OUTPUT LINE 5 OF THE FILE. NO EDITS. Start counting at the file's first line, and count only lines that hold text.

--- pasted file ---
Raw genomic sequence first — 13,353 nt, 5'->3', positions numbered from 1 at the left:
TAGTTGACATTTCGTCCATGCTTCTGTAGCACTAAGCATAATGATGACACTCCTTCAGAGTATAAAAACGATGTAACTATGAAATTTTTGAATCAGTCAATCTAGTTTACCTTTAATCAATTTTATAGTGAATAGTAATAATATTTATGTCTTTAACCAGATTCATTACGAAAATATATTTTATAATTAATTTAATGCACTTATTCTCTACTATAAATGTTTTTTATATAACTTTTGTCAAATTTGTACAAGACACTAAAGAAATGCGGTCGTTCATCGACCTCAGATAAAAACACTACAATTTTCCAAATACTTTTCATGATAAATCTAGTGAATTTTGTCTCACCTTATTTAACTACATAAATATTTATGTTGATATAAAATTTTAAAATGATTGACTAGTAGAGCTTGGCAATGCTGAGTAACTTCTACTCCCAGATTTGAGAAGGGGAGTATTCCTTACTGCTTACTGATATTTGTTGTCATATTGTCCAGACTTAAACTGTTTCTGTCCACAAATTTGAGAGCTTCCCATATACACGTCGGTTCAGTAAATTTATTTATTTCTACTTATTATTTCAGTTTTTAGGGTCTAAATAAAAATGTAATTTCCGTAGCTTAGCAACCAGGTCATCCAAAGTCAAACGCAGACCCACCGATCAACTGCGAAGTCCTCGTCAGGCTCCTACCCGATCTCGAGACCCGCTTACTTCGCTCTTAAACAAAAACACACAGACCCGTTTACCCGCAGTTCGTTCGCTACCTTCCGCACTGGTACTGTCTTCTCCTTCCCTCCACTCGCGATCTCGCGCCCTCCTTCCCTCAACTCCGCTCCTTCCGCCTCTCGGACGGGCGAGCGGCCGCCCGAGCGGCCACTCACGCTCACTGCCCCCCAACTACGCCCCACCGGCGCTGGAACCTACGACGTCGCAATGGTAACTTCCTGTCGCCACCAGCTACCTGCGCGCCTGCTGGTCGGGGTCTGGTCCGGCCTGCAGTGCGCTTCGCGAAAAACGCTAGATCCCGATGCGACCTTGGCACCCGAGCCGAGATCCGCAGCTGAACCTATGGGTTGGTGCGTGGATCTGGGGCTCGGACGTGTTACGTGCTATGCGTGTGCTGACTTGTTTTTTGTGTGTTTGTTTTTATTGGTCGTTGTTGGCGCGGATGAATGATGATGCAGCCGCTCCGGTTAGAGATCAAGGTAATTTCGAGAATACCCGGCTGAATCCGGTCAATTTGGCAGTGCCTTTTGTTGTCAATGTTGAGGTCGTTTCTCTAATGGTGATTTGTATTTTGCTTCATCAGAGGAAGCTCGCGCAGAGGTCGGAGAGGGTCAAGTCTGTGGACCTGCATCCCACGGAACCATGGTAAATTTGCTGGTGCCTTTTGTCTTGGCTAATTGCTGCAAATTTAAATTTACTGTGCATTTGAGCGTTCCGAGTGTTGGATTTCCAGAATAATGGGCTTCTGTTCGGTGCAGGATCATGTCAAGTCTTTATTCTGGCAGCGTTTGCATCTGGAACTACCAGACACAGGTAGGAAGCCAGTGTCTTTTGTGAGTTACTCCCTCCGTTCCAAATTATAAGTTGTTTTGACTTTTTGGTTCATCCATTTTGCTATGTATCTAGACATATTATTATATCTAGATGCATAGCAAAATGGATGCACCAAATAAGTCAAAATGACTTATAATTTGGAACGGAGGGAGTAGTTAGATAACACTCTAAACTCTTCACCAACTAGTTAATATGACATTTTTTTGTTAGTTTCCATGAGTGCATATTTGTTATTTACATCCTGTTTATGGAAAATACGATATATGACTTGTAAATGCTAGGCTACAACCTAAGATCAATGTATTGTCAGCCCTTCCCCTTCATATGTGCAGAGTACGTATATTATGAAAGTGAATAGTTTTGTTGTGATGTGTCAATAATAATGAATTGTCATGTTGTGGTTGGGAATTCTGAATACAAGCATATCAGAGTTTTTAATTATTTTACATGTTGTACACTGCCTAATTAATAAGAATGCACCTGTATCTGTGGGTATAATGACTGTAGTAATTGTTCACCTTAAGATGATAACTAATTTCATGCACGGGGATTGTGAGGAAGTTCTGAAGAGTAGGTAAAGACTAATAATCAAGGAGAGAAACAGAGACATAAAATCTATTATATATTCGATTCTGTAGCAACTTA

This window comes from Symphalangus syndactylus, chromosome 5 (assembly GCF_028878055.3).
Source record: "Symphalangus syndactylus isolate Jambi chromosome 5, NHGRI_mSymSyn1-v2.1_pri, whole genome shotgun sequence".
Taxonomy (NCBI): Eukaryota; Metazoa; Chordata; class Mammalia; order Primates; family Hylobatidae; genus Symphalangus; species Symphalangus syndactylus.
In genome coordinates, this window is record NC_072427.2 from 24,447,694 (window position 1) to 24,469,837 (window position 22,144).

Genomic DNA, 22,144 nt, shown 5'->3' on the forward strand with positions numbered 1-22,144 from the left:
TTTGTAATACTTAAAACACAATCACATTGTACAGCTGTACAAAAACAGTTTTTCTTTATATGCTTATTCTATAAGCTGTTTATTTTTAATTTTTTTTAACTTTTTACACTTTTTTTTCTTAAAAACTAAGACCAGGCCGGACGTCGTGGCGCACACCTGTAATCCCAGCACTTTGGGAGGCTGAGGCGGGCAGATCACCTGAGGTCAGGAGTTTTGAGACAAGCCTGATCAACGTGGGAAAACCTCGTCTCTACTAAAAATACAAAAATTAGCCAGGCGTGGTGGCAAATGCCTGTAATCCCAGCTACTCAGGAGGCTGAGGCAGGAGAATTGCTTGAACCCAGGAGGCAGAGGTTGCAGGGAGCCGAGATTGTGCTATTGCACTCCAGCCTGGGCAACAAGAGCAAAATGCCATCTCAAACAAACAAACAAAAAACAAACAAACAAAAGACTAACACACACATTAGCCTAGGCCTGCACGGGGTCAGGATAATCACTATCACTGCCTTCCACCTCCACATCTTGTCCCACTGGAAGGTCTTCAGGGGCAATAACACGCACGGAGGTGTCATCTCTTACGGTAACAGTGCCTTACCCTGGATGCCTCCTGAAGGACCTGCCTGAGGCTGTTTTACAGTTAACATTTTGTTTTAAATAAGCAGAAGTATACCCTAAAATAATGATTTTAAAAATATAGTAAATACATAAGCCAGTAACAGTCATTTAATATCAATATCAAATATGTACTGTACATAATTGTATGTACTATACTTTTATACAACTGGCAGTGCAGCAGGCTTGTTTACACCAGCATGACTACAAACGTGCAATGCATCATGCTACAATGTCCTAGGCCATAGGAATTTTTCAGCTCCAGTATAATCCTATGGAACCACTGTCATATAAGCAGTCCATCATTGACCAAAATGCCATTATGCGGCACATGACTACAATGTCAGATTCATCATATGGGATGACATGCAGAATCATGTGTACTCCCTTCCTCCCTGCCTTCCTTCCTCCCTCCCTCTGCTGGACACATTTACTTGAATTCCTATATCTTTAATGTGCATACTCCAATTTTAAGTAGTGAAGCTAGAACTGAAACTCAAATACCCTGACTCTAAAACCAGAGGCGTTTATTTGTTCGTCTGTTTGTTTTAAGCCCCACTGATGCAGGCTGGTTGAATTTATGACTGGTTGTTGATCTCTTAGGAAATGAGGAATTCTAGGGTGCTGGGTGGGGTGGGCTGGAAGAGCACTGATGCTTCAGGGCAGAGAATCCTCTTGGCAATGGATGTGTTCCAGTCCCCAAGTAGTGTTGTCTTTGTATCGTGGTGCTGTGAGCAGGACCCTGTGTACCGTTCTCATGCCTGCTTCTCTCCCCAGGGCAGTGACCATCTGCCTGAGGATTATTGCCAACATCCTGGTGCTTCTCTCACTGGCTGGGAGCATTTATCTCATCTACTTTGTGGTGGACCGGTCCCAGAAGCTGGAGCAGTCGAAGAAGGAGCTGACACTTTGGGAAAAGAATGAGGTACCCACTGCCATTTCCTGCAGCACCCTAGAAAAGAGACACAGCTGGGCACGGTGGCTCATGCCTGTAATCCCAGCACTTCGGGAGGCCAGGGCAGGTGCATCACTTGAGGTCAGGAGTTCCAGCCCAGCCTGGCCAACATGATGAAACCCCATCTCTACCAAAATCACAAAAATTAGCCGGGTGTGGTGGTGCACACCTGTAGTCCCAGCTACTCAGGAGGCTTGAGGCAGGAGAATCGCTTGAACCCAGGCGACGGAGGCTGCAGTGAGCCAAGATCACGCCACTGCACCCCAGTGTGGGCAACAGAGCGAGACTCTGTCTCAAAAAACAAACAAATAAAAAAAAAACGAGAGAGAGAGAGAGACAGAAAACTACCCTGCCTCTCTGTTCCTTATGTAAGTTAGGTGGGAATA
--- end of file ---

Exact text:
Taxonomy (NCBI): Eukaryota; Metazoa; Chordata; class Mammalia; order Primates; family Hylobatidae; genus Symphalangus; species Symphalangus syndactylus.